The defendant contends and the appellate court found that the defendant’s motion for a substitution of judges did not cause a delay which would interrupt the running of the statutory period because the defendant’s cases had been continued to November 28 by the original judge to whom they had been assigned. The defendant had moved to have his cases advanced to November 7, at which time he presented his petition for substitution of judges. Of course, the reason the defendant requested that his cases be *554advanced to November 7 was for the purpose of presenting that motion. Section 114—5 (Ill. Rev. Stat. 1965, ch. 38, par. 114—5) requires that the motion for substitution of judges be made within 10 days after the cause has been placed on the trial call of a judge, and November 7 was the 10th day that the defendant’s cases had been on the original judge’s trial call. In any event, the cases lost whatever seniority status they had acquired on this judge’s calendar and had to be returned to the presiding judge for reassignment to another trial judge. The defendant’s cases then assumed their position on that judge’s calendar, presumably at the bottom of the list of pending cases. Without knowing the exact condition of each judge’s calendar and length of time required to dispose of each case thereon it is impossible to state whether the motion for a substitution of judges actually delayed bringing the defendant’s cases to trial or advanced them as the appellate court found. We do know that the motion and reassignment started anew the administrative procedure of bringing the defendant’s cases to trial. The mere fact that the defendant had his cases advanced from November 28 to November 7 for the purpose of presenting his motion does not distinguish this case from our holdings in People v. Iasello and People v. Rankins. We hold that the proper date from which the 120-day period is to be computed is November 7, the date of the motion for substitution of judges. Using this date, the trial judge, on February 24 (within 120-day period), properly extended the trial date to April 12 to permit the State to procure a witness. The trial on the charge of attempt to murder commenced on April 10, and the defendant w;as not entitled to be discharged.

Although the defendant has taken a different position in the appellate court and in this court, in the trial court his counsel agreed that November 7 was the proper date from which to compute the 120-day period. His motion for discharge in that court was based on his contention *555that the trial judge had erroneously entered an order on February 24 which he contended was not to take effect until March 10 and was thus not effective to extend the trial date to April 12.

The appellate court concluded that prior to the 1967 amendment to section 103—5(e) it was incumbent upon the State to bring the defendant to trial on both the attempt to murder charge and the murder charge within 120 days from the time he was taken into custody. It held that section 103—5(e), as it existed in 1965, did not allow the prosecution a reasonable time after the conclusion of the trial on the first charge within which to try the defendant on the second charge. The opinion of the appellate court was filed prior to our opinion in People v. Olbrot, 49 Ill.2d 216, wherein we stated at page 219, “It is clear that if the first trial *** had resulted in a guilty verdict rather than a mistrial, section 103—5(e) would have provided an additional 120 days from the date of defendant’s incarceration for that offense in which to try the four other pending indictments.” Olbrot considered section 103—5(e) before the 1967 amendment. This is the same section applicable to this case (Ill. Rev. Stat. 1965, ch. 38, par. 103—5(e); it provides in part: “While any person is incarcerated in this state on sentence for any offense, if there is pending against him in the same county in which he was convicted one or more additional charges of another offense he shall be tried on such charge or charges within 120 days from the date of his incarceration or such untried causes shall be barred ***.” Following Olbrot we hold that the State had 120 days following the verdict in the attempt to murder trial within which to bring the defendant to trial on the murder charge.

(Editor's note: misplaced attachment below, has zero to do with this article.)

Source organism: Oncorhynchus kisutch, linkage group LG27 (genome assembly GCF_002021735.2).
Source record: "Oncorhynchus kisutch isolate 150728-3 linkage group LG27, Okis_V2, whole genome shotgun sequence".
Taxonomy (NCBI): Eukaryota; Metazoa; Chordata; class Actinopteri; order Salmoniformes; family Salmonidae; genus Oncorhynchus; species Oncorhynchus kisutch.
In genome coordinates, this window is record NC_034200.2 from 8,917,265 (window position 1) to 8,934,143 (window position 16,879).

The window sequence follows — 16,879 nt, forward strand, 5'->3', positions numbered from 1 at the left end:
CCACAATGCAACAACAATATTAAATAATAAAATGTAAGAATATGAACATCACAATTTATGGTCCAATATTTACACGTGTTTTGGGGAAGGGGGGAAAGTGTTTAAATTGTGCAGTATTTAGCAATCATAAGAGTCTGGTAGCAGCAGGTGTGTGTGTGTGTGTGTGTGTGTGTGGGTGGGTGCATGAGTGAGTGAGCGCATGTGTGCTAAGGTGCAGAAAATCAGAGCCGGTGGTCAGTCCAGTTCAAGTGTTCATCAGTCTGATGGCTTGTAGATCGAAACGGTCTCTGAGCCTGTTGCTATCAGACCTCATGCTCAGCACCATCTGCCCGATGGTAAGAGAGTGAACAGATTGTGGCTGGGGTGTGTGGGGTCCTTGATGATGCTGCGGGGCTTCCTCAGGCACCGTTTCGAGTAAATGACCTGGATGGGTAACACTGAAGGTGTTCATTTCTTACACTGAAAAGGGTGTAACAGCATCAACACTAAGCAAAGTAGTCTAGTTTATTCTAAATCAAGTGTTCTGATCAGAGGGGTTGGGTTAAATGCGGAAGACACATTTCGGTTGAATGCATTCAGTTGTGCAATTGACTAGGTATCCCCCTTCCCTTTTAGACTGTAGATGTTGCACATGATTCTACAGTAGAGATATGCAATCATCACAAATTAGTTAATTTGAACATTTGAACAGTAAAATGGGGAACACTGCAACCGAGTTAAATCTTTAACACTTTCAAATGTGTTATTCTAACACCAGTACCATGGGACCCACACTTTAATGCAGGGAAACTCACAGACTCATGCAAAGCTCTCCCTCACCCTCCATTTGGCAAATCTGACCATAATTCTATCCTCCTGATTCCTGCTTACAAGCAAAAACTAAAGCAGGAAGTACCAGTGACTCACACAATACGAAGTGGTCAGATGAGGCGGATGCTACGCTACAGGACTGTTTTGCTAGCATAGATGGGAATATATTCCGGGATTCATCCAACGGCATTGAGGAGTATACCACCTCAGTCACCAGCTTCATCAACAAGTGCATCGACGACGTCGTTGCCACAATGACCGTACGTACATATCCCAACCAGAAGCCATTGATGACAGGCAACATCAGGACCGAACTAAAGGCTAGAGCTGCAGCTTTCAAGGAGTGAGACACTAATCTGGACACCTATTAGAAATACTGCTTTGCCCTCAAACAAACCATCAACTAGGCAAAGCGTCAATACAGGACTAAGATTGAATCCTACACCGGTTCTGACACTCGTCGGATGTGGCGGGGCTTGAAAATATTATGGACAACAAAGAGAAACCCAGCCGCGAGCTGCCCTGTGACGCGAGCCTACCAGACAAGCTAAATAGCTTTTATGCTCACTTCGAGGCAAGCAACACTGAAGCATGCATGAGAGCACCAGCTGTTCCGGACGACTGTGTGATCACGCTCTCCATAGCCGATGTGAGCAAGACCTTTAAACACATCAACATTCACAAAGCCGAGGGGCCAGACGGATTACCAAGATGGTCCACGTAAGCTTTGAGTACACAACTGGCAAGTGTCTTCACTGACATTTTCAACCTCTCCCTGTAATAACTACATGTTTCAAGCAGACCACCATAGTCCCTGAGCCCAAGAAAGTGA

The verdict on the attempt to murder charge was returned on April 20, 1967. On April 27, on motion of the defendant, the murder case was continued to May 8, and on May 8, again on motion of the defendant, the case was continued to May 22. By virtue of several additional *556continuances by the court, and on motion of the prosecutor, the case was continued to September 18 (within 120 days from May 22, the last date to which the case had been continued on motion of the defendant). On September 18, again on motion of the defendant, the case was continued to September 25, on which date the trial of the murder indictment began. After each continuance granted on motion of the defendant the statute started to run anew from the date to which the cause had been continued. (People v. Hairston, 46 Ill.2d 348.) At no time following the verdict in the attempt to murder case on April 20 did a 120-day period run between continuances granted to the defendant.

Defendant argues that the trial court erred in allowing a witness for the People in the trial for attempt to murder to state that he was under the protection of the State’s Attorney’s office. Evaristo Noriega was the first witness called by the prosecution. This witness had gone to Mexico after the occurence which led to the indictments. It was his absence which caused the State to petition for an extension of time within which to try the defendants. The court, for the purpose of determining if an interpreter should be used, questioned the witness as follows: